The distribution of nucleotidic changes in the TP53 gene associated with all cancers war retrieved from the IARC TP53 database . Then, the single base substitutions occurring in the 3 exons of TP53 most frequently altered in cancers were obtained. Both wild type (accession # U94788) and mutated TP53 sequences were used to design the probes, stacking oligonucleotides, PCR primers and synthetic targets.
Four new PCR primers of 20–25 nt length (Table 1) were used to amplify two DNA fragments of 108 bp (exon 7: codons 248 and 249) and 92 bp (exon 8: codon 273) within the TP53 gene. Six stacking oligonucleotides of 17–21 nt length were annealed with their corresponding target DNA's, in three pairs, to produce partially duplex DNA's having a 7-nt gap which is the sequence interrogated by the capture probes (Figure 1A). Fourteen capture probes (seven-mer length; Table 1) were designed, two of them to search the wild type sequences for codons 157 and 158, which were used as negative controls, three more for the wild type 248, 249 and 273 codon sequences and nine to look for mutant sequences. According to our previous experience, 7-mer oligonucleotides with base changes located at central positions were selected as probes in order to yield good discrimination of point mutations by tandem hybridization at room temperature. The probes, which had a 3'-aminolink (3'-aminopropanol) modification for covalent binding to the glass slide surface , were purchased from Integrated DNA Technologies Inc. (Coralville, IA, USA).
Biological samples (DNA targets)
Twenty-four DNA samples from different sources were probed, some having known wild type or mutant TP53 sequences and others with unknown TP53 genotype. These included eight blood samples (B), two obtained from healthy subjects and six obtained from lung cancer affected patients, and ten established cancer cell lines or recombinant DNA's acquired from the ATCC (L). Two of the cell lines were a generous gift from Dr Mary A Salazar (IIB, UNAM) and one was a gift from Dr José Sullivan (INER, SS, Mexico). The other eight cell lines were provided by the DNA bank from Genomic Oncology Laboratory (CMN S XXI). Finally, six recombinant plasmids (P) harboring TP53 (wild type or different point mutations), provided by MSc. Irene Correa (CMN S XXI) were employed to standardize the hybridization arrays. The names, identification numbers, source and known genotypes in the 24 samples studied are described in Table 2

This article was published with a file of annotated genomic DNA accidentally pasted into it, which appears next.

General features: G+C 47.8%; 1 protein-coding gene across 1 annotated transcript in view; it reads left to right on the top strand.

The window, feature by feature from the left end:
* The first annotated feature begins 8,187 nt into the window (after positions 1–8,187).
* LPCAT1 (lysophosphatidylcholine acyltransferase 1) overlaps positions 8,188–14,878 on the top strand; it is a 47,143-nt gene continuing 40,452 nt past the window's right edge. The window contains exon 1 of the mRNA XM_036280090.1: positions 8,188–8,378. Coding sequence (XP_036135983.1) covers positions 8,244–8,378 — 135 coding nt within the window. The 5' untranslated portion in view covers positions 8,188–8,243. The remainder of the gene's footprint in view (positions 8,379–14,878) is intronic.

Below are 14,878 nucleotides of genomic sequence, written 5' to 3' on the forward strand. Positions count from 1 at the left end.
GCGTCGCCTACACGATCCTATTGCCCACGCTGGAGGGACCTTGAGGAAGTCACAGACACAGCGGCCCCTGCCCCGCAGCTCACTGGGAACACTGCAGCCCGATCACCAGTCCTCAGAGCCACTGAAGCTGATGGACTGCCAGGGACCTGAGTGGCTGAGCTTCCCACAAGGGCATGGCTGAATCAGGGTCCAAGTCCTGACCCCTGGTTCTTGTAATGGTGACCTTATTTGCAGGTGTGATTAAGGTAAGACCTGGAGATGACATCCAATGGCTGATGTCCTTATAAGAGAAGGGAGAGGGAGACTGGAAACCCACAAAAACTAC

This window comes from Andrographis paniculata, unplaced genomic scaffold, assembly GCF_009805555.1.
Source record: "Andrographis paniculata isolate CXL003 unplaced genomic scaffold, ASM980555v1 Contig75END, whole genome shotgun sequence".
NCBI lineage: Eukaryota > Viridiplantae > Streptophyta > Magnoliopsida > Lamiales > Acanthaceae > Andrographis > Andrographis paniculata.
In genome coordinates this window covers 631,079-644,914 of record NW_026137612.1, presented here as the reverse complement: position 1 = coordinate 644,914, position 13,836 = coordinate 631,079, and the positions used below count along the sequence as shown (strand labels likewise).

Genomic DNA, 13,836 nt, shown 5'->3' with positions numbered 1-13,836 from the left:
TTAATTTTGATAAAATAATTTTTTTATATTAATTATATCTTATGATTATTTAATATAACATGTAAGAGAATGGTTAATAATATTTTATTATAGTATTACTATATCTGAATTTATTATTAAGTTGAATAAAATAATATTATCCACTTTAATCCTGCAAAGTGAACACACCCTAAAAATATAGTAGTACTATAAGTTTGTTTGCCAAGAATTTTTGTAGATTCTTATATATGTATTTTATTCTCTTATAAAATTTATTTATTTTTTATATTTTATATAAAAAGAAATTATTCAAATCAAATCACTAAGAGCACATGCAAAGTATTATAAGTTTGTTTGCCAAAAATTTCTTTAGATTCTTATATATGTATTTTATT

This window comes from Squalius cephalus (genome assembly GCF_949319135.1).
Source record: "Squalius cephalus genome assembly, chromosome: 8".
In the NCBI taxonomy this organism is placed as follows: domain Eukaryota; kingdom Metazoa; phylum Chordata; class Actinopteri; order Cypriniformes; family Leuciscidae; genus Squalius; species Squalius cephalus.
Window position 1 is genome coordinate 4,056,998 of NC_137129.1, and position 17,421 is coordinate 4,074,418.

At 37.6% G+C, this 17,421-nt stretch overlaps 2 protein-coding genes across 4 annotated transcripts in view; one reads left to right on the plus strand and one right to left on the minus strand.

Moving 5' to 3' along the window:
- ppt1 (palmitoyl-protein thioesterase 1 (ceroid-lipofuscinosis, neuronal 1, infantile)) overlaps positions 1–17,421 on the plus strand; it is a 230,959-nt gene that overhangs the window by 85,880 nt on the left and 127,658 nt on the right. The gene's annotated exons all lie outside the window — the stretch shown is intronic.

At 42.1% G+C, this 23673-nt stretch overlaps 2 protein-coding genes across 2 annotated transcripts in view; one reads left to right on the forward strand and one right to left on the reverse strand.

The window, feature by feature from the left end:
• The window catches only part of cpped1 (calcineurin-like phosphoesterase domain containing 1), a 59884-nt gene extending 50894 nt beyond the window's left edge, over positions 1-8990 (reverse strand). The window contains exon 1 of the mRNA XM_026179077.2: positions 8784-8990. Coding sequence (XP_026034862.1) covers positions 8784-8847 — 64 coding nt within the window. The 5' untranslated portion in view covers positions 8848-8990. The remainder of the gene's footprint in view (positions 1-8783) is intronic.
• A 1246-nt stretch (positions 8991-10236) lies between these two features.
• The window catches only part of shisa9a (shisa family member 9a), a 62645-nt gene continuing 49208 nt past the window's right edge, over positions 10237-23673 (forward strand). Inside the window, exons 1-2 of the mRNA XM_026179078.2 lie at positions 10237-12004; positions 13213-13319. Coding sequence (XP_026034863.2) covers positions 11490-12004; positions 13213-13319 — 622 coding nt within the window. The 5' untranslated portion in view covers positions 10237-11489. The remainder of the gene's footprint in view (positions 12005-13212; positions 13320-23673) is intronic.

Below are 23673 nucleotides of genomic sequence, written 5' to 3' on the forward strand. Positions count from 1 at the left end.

Target preparation and PCR assay
Genomic DNA was isolated and purified using the Genomic DNA Extraction Kit (Life Technologies Inc., Gaithersburg, MD). DNA concentration was determined by absorbance at 260 nm in a spectrophotometer MBA 2000 (Perkin-Elmer) and by the PicoGreen® dsDNA Quantitation Kit (Molecular Probes).
Plasmid DNA was prepared from bacterial cultures using the alkaline lysis/SDS minipreparation according to the manufacturer's instructions (Life Technologies).
The quality of the DNA preparations was assessed by gel electrophoresis in 1% agarose. All the reagents for PCR reactions were purchased from Promega (Madison WI. USA). The PCR primers are described in Table 1. Oligonucleotides sequences and fragment sizes for each exon were as follows: PCREX7-F and PCREX7-R for a 108 bp product in exon 7, and PCREX8-F and PCREX8-R for a 92 bp fragment in exon 8. The final reaction mixture contained 0.2 mM each dNTP, 50 mM KCl, 10 mM Tris-HCl (pH 8.4), 1.5 mM MgCl2, 0.5 μM each primer, 2.5 U of Taq DNA pol (Promega) and purified DNA (50–100 ng) in a final volume of 100 μL. The PCR profile consisted of an initial heating at 94°C for 5 min, followed by 30 cycles of 94°C for 30 s, 55°C for 30 s and 72°C for 30 s, with a final extension step at 72°C for 7 min. The PCR product was assessed by electrophoresis in 1 % agarose gel stained with ethidium bromide.
Single-stranded target DNA was prepared by cycle synthesis as follows. A 30-μL aliquot of PCR product was processed using Ultrafree (Millipore, Bedford, MA) spin filters (30,000 Mr cutoff), and resuspended in the same volume of HPLC-grade water (OMNI SOLV®, EM Science). A 5-μL aliquot of this solution was added to a 100-μL PCR reaction, along with the primer corresponding to the target strand, then incubated for 27 temperature cycles using the same temperature profiles described above. The formation of each amplicon was assessed by mobility shift in agarose gel electrophoresis.